Interestingly enough, though the motivations are completely different, the economic effects are the same: if the seller can't get more than 5 cents for his pencils, he has no point in selling them. He has to support his family (or even just himself), so he quits selling pencils and starts doing something else like flipping burgers or painting houses. Suddenly there are less sellers of pencils and less pencils available. This maximum price has caused a shortage. In fact, maximum prices always cause a shortage. This is true whether or not the people who imposed the maximum price are gangsters, kings, or voters with pure motives. (There's really not much of a difference, and all three are disobeying God, and society suffers because of their disobedience.)

Suppose people get mad about the shortage and pass a law that pencil sellers may not go out of business. Now the pencil seller has become a slave of society (which is wrong) because he has lost his freedom. Moreover, every time he sells a pencil, he is taking a loss. Why? Because in selling that pencil, he's not just giving up the 5 cent pencil, he's also spending time, money, and effort to sell it. That time, money, and effort has a value, which means he's giving up more than 5 cents of value with every sale. Instead of gaining wealth, he is losing wealth. And instead of gaining wealth, society is now losing it, and instead of advancing, civilization is now running backward. Thanks to the helpful king who imposed the minimum price. Or the voters who think that voting entitles them to do anything a king could, and still call it freedom.

Free exchange results in wealth creation and advancement for all of society. Forced exchange, exchange that has been interfered with in some way, whether through making somebody buy or sell something at gunpoint, or through setting maximum or minimum prices, or anything else that interferes with private property rights, results in a loss to one or both parties in the exchange, as well as society.

(This has interesting consequences if you think about labor as a service and wages as the price paid for that service and think through what happens when people set maximum or minimum prices for it. Remember, people may have good intentions but still cause bad consequences.)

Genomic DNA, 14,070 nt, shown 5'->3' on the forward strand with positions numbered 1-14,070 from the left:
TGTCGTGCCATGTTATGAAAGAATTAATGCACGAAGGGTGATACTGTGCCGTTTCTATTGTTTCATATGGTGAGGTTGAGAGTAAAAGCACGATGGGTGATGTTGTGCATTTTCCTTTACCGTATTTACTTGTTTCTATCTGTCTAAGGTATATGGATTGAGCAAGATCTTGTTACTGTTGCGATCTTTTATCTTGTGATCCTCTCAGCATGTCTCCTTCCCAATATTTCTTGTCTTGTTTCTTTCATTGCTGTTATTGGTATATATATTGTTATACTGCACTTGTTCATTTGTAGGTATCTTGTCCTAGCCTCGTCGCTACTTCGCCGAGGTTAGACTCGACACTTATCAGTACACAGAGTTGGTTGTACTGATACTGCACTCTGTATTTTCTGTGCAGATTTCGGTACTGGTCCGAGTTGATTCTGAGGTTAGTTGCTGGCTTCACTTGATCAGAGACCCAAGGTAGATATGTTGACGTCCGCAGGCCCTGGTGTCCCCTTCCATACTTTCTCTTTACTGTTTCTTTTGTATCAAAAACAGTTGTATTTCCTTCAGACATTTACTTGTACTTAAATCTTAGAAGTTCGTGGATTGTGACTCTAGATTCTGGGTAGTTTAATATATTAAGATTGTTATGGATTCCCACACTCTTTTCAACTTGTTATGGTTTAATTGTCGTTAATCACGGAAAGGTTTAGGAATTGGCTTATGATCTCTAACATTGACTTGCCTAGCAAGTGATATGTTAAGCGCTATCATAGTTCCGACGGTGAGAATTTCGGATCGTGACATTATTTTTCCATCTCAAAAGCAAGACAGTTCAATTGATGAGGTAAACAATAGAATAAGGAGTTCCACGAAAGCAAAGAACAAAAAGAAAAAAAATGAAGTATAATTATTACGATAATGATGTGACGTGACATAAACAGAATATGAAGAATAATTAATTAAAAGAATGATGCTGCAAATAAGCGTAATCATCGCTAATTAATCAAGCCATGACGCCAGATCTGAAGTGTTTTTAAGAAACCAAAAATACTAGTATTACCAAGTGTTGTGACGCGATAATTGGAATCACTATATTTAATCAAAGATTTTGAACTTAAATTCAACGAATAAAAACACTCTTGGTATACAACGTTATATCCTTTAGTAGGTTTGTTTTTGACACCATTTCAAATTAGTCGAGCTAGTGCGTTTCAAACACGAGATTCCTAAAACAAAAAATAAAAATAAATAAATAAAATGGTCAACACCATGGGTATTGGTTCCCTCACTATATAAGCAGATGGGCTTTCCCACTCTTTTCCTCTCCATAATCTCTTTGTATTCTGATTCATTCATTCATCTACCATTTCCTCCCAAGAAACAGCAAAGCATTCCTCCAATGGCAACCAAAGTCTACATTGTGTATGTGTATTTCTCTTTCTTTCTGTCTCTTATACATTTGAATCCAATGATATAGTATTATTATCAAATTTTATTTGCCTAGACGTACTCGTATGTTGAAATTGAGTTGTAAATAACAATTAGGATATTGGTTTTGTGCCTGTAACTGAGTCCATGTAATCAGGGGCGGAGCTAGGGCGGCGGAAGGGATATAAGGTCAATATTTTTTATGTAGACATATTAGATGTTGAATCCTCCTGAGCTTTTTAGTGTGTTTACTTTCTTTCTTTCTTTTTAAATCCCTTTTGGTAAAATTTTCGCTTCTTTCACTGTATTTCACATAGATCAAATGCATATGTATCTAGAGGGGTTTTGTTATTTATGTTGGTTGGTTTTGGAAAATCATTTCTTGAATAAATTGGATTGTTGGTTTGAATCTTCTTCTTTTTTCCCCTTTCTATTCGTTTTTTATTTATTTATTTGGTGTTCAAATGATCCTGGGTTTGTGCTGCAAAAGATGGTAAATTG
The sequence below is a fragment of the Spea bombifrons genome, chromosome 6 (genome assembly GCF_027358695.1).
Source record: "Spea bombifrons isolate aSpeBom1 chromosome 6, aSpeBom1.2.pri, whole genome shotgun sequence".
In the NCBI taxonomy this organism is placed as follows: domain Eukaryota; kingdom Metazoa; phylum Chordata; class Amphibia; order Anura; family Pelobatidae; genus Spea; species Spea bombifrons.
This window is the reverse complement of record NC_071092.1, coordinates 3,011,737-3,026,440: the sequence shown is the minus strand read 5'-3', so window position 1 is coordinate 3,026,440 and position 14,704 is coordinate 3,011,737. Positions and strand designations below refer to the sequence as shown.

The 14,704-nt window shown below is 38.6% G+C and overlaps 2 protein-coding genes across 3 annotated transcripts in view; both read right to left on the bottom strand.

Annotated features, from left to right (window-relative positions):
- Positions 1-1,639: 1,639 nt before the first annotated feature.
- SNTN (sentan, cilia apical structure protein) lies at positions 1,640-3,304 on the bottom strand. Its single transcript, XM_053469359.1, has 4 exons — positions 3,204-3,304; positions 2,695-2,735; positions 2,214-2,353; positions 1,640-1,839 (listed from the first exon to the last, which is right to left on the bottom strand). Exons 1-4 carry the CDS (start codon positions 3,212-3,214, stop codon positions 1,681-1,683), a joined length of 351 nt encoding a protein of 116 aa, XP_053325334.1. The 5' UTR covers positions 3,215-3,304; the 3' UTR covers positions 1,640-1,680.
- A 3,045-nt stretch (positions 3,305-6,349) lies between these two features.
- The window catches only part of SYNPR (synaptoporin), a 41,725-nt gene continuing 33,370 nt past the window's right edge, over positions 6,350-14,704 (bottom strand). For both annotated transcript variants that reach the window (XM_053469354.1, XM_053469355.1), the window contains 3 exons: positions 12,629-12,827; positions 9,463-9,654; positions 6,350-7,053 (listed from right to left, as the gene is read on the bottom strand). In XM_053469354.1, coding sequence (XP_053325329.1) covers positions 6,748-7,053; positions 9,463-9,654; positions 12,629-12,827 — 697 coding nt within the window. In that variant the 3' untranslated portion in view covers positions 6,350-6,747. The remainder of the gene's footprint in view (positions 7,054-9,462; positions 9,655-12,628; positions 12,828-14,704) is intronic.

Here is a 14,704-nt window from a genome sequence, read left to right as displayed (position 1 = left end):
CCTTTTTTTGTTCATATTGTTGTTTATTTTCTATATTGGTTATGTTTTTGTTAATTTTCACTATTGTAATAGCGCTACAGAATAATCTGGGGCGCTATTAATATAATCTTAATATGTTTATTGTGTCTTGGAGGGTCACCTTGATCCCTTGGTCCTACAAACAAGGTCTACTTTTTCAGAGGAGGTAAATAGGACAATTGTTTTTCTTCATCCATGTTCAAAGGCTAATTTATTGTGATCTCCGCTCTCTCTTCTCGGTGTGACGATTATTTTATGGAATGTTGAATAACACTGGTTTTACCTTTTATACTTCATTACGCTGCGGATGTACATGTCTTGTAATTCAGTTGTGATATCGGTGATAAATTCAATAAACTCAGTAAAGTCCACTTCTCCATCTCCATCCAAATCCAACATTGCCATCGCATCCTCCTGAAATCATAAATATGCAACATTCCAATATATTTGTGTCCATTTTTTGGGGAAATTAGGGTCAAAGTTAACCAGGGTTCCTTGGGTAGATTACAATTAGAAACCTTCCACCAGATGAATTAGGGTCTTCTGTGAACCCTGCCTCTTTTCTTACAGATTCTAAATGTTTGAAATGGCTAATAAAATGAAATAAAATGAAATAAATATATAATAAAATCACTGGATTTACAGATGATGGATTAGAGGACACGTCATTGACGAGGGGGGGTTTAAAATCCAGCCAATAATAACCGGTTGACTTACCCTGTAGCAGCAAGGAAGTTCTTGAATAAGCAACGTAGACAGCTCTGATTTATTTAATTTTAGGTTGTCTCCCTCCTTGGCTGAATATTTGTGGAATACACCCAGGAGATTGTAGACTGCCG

God said "thou shalt not steal." That means other people own their property, and it's not yours. You don't have a say in it. You're not even supposed to covet it. If God told you not to steal, why are you ever telling people what they can and cannot do with their property (including what they can and cannot sell it for) as if you owned it? God dictated this about ownership: "While it remained unsold, did it not remain your own? And after it was sold, was [the purchase price] not under your control?" (Acts 5:4)

God commanded "
You shall do no wrong in judgment, in measurement of weight, or capacity. You shall have just balances, just weights, a just ephah, and a just hin: I am the Lord your God, who brought you out from the land of Egypt. You shall thus observe all My statutes, and all My ordinances, and do them: I am the Lord." (Leviticus 19:35-37) When we let the free market function (which God ordained by instituting private property), we all collectively function as a giant distributed supercomputer, which computes appropriate prices to maximize society's wealth. When people start setting rules for other people about what prices they can and cannot set for their property, however, this computation is frustrated. The measurement cannot occur. We set the balances off. And amazingly, God has so written His Law into the fabric of the universe that, if we try to do this as a society, we as a society suffer. How just of the Just One!

If we would have faith enough to follow God's law instead of trusting our own poor judgment, we wouldn't try to exert this kind of power of other people, and we would all be blessed.